If you’ve ever thought about getting into the film industry, the Purgets have great advice for you! Rachel and Max Purget are a mother and son duo, both Cherokee Nation citizens, who currently work in the film industry in L.A. and Oklahoma. Rachel is an acting manager for Max, a media specialist for nonprofits and a gifted and talented teacher. Max is an actor, model and stand-up comedian, known for his work on “Dog Days,” “You’re the Worst” and “Life to the Max.” 

The Purgets grew up and now live in Cherokee County, in the Cherokee Nation, and got into the film industry unexpectedly through a family connection. The film industry and acting have given them a way to practice their love of storytelling as Cherokee people, and they encourage others to pursue jobs in the film industry as well. The Purgets say there’s a role for everyone, as long as you have a positive attitude, are dedicated and want to have fun.

We dove deep with the Purgets to get a glimpse into what it’s like commuting from small town Hulbert, Oklahoma, to big city L.A. for film jobs, and what their vision is for Native Americans in the film industry in Oklahoma. Read our Q&A with them below: 

CNFO: How did you get started in the film industry?

Rachel: My first experience in the film industry was in the summer of 2015. My husband has a cousin in the film industry, Allie Gonino. Allie is a Native American actress, singer and songwriter. She is known for her regular role as Laurel Mercer in “The Lying Game” and her recurring role as Michelle in “10 Things I Hate About You,” both of which were ABC Family series. Allie also played the role of Rachel, co-starring with Jason Momoa, in “The Red Road.” My son Max has always enjoyed performing and was encouraged by Allie and her mom, Linda, to come to Los Angeles. My husband and I were both teachers at the time and had our summers off. So, we decided to take Max, age 7, and spend the summer in Burbank, California. That summer Max signed on with an agent at Paradigm Talent Agency. He auditioned for some major roles including Disney’s “Pete’s Dragon” and CBS’ “Two and Half Men.” His agent informed us that if we were serious about being in the film industry we should come back to Los Angeles during the fall and spring when there are more audition opportunities. We spent the following year saving money, and that next fall I quit my teaching job and took Max back to California. My son started his career as an actor, and I started my new role as a manager.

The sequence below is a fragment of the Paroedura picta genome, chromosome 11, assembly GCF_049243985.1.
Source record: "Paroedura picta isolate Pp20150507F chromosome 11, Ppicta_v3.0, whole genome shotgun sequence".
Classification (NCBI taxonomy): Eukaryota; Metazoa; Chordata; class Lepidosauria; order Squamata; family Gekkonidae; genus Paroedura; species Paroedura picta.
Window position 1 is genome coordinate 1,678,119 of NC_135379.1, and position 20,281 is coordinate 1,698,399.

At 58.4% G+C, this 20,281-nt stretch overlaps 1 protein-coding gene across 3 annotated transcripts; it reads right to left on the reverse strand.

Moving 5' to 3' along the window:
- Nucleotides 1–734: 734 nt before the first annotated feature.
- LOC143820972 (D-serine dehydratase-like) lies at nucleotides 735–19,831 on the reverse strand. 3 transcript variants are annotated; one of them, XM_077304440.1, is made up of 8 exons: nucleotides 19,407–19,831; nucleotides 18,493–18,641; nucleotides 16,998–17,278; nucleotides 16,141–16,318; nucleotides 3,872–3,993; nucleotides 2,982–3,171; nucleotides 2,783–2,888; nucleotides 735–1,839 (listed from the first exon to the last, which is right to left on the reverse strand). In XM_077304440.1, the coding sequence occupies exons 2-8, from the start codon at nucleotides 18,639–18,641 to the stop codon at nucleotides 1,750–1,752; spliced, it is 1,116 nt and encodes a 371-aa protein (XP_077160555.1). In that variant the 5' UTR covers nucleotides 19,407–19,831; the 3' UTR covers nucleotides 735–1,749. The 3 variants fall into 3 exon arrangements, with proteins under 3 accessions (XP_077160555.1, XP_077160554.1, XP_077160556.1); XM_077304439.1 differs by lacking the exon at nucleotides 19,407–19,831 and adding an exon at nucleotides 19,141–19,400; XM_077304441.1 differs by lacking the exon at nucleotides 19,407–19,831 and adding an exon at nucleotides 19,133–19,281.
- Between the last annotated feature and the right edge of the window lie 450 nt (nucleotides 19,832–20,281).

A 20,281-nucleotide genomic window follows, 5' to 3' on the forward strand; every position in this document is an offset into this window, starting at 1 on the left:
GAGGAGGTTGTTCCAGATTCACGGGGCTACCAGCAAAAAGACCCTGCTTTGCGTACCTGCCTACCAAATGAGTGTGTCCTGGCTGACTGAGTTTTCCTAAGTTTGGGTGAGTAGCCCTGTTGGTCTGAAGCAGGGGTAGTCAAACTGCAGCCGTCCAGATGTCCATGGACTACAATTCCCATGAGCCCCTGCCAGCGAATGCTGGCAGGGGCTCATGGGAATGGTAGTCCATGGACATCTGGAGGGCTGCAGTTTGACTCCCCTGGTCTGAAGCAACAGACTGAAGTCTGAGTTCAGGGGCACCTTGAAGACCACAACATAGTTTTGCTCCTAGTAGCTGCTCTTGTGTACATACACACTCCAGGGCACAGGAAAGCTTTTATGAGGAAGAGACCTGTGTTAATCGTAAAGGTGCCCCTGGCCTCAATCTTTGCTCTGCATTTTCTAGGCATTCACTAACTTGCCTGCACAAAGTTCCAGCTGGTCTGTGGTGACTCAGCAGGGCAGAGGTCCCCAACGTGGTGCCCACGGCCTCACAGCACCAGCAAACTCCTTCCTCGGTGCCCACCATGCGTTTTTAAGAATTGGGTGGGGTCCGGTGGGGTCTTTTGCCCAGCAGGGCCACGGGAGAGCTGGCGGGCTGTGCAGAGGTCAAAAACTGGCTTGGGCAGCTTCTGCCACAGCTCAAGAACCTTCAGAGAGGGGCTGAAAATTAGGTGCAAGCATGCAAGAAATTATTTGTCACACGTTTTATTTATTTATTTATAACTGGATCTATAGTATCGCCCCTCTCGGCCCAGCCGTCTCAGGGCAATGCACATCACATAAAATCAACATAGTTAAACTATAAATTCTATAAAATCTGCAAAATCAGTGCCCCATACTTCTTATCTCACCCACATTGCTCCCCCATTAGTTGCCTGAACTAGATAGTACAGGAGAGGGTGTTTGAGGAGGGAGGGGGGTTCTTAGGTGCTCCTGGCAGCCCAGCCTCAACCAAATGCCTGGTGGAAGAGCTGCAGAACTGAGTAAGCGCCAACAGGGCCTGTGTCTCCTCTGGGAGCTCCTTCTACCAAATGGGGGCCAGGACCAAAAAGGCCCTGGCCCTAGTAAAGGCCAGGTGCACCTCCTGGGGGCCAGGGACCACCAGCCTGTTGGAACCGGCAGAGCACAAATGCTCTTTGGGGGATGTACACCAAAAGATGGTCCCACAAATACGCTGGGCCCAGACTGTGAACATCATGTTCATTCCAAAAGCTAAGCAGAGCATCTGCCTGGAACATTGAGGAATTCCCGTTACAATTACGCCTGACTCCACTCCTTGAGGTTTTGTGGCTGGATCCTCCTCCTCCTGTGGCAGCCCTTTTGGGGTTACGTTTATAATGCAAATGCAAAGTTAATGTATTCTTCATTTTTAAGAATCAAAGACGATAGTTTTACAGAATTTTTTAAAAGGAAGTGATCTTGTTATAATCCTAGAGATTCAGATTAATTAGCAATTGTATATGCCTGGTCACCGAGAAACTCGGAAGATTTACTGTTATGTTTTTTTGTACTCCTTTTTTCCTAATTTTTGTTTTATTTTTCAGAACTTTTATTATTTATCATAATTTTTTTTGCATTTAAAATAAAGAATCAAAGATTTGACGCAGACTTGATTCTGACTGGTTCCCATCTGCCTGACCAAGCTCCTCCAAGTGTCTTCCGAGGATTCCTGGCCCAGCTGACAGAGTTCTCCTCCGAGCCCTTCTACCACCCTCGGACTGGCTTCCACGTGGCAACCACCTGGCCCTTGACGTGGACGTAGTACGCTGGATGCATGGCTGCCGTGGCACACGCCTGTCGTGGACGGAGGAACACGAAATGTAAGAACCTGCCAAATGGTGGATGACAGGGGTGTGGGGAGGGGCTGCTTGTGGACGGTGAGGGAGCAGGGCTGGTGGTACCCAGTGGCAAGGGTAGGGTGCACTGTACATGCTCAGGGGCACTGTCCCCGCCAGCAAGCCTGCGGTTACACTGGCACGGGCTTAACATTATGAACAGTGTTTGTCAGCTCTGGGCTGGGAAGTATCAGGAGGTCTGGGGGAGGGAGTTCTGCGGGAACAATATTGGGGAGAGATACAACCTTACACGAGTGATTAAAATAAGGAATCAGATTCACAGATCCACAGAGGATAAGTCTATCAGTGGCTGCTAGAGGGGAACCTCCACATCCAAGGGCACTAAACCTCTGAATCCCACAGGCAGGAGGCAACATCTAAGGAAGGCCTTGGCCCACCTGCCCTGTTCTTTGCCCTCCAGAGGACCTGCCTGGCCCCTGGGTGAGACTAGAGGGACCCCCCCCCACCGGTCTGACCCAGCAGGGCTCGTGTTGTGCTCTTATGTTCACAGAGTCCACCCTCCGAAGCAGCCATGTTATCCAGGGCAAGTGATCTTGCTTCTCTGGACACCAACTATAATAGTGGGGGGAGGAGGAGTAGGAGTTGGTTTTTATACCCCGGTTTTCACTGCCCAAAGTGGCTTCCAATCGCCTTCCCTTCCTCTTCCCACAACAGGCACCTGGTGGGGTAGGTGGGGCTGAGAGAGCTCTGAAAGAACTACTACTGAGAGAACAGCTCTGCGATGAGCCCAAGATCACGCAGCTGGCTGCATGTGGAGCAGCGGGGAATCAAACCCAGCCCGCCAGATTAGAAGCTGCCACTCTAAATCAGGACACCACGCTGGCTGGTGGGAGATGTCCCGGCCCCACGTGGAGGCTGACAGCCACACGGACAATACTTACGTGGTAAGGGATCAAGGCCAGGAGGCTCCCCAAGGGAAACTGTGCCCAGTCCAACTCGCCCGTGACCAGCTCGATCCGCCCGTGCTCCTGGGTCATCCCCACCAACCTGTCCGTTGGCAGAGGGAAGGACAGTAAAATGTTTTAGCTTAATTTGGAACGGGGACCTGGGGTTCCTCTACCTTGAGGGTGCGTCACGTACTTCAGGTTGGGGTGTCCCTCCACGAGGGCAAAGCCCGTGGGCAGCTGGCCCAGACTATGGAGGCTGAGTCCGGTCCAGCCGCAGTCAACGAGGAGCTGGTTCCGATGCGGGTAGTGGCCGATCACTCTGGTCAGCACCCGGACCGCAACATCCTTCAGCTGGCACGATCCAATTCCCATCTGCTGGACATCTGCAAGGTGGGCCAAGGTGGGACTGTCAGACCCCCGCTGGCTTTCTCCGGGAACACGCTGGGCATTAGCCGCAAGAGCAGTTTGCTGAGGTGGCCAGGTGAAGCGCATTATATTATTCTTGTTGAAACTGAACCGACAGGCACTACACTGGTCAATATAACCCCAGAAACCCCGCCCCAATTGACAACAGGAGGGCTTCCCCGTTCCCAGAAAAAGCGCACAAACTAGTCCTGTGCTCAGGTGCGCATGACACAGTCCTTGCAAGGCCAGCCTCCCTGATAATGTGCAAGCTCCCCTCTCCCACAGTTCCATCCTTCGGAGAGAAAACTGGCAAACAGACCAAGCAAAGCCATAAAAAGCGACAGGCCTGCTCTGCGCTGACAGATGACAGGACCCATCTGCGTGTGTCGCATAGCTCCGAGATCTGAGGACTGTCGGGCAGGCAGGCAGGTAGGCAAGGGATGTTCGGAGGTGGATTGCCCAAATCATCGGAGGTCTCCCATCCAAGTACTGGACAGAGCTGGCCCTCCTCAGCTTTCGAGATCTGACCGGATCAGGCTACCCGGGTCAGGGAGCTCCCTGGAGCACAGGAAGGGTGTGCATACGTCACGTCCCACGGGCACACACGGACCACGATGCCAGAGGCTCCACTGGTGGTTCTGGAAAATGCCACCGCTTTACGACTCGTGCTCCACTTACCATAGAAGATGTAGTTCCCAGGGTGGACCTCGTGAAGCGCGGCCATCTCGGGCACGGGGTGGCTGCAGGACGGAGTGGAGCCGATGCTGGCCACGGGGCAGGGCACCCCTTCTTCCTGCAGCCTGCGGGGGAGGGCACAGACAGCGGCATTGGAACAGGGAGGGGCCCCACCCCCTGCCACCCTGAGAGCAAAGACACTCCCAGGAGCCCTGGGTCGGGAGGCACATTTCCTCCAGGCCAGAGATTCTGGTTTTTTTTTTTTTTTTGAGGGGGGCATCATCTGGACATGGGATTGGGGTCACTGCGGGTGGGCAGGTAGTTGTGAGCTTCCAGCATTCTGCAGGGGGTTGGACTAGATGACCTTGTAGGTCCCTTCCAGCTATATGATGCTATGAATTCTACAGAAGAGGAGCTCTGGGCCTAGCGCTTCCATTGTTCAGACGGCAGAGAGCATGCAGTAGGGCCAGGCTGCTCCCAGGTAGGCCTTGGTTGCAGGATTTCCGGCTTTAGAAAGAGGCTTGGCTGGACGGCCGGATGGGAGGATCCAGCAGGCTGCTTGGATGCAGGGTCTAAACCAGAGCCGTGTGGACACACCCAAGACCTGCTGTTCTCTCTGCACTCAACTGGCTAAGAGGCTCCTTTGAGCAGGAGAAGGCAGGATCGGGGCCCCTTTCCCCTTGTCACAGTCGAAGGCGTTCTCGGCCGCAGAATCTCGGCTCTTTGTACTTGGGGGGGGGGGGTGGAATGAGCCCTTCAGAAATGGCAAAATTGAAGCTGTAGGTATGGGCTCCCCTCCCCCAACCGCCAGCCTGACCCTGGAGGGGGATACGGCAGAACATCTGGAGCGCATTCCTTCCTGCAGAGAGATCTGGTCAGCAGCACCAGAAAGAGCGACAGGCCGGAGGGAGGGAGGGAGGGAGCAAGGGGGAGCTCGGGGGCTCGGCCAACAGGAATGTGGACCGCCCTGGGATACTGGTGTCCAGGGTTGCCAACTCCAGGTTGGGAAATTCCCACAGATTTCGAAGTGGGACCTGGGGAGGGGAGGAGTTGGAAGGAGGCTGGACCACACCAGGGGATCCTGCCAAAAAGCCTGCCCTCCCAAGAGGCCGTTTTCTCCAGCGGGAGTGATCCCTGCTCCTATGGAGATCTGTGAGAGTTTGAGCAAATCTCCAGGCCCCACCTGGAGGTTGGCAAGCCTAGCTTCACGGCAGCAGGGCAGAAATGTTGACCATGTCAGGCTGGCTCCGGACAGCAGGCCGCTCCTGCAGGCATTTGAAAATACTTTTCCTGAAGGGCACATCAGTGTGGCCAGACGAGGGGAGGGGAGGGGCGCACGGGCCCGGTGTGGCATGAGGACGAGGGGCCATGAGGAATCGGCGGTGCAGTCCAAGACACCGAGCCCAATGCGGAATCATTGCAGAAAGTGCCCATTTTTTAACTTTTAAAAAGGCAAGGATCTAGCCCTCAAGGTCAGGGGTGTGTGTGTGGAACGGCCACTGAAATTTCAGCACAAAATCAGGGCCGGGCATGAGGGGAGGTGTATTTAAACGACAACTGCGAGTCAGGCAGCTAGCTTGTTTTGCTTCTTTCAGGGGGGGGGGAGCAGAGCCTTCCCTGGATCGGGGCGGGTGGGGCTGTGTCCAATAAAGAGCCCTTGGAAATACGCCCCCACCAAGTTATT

Max: I have a cousin, Allie Gonino, who is an actress. My aunt invited us to L.A. to spend the summer, and since both my parents were teachers they had their summers off, we gave it a try. I was 7, so I figured it was about time for me to get a real job. I signed on with an agent and went on some big auditions. I love acting because I love becoming a different character and learning different roles. It was, at the time, an opportunity that I could only get if I was in Los Angeles. I was hooked! I’ve been going back every year, several times a year, for the last five years. 

What advice would you give to those looking to get into acting?